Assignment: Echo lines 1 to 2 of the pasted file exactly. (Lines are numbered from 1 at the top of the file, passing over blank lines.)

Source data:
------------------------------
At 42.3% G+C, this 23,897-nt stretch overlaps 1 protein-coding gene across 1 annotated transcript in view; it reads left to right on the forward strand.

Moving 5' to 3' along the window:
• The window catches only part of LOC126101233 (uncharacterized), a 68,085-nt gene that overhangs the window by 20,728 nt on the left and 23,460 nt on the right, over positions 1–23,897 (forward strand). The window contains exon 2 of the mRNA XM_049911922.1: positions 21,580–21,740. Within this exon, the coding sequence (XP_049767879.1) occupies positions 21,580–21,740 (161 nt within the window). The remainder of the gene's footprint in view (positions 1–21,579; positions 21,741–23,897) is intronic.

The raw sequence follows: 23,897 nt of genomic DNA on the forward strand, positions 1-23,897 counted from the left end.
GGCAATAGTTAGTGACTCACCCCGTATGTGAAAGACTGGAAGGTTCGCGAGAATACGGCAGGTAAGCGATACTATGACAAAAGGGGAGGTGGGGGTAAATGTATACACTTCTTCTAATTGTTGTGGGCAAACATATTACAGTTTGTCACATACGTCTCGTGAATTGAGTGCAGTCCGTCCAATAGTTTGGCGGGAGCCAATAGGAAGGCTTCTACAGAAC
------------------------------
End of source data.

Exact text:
At 42.3% G+C, this 23,897-nt stretch overlaps 1 protein-coding gene across 1 annotated transcript in view; it reads left to right on the forward strand.

Moving 5' to 3' along the window: